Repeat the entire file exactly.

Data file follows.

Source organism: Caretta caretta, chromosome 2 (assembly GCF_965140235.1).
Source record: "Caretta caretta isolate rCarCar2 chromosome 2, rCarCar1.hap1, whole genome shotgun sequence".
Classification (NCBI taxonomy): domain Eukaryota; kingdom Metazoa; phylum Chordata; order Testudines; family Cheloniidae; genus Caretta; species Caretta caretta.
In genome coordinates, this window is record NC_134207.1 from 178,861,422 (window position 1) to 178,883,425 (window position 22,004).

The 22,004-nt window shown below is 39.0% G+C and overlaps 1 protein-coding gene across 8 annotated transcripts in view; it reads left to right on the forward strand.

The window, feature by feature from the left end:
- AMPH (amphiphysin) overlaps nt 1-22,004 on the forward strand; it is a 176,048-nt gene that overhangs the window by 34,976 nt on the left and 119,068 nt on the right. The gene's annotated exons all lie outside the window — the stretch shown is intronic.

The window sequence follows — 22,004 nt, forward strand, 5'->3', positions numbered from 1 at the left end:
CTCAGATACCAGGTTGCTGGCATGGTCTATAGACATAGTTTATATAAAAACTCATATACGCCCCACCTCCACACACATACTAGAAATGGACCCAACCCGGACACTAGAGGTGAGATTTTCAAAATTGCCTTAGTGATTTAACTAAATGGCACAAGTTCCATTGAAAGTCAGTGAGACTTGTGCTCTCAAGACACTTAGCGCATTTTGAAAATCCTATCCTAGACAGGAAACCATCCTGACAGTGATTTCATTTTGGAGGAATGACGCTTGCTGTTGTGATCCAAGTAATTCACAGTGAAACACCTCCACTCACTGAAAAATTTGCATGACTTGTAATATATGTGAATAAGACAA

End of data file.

Source organism: Caretta caretta, chromosome 2 (assembly GCF_965140235.1).
Source record: "Caretta caretta isolate rCarCar2 chromosome 2, rCarCar1.hap1, whole genome shotgun sequence".
Classification (NCBI taxonomy): domain Eukaryota; kingdom Metazoa; phylum Chordata; order Testudines; family Cheloniidae; genus Caretta; species Caretta caretta.
In genome coordinates, this window is record NC_134207.1 from 178,861,422 (window position 1) to 178,883,425 (window position 22,004).

The 22,004-nt window shown below is 39.0% G+C and overlaps 1 protein-coding gene across 8 annotated transcripts in view; it reads left to right on the forward strand.

The window, feature by feature from the left end:
- AMPH (amphiphysin) overlaps nt 1-22,004 on the forward strand; it is a 176,048-nt gene that overhangs the window by 34,976 nt on the left and 119,068 nt on the right. The gene's annotated exons all lie outside the window — the stretch shown is intronic.

The window sequence follows — 22,004 nt, forward strand, 5'->3', positions numbered from 1 at the left end:
CTCAGATACCAGGTTGCTGGCATGGTCTATAGACATAGTTTATATAAAAACTCATATACGCCCCACCTCCACACACATACTAGAAATGGACCCAACCCGGACACTAGAGGTGAGATTTTCAAAATTGCCTTAGTGATTTAACTAAATGGCACAAGTTCCATTGAAAGTCAGTGAGACTTGTGCTCTCAAGACACTTAGCGCATTTTGAAAATCCTATCCTAGACAGGAAACCATCCTGACAGTGATTTCATTTTGGAGGAATGACGCTTGCTGTTGTGATCCAAGTAATTCACAGTGAAACACCTCCACTCACTGAAAAATTTGCATGACTTGTAATATATGTGAATAAGACAA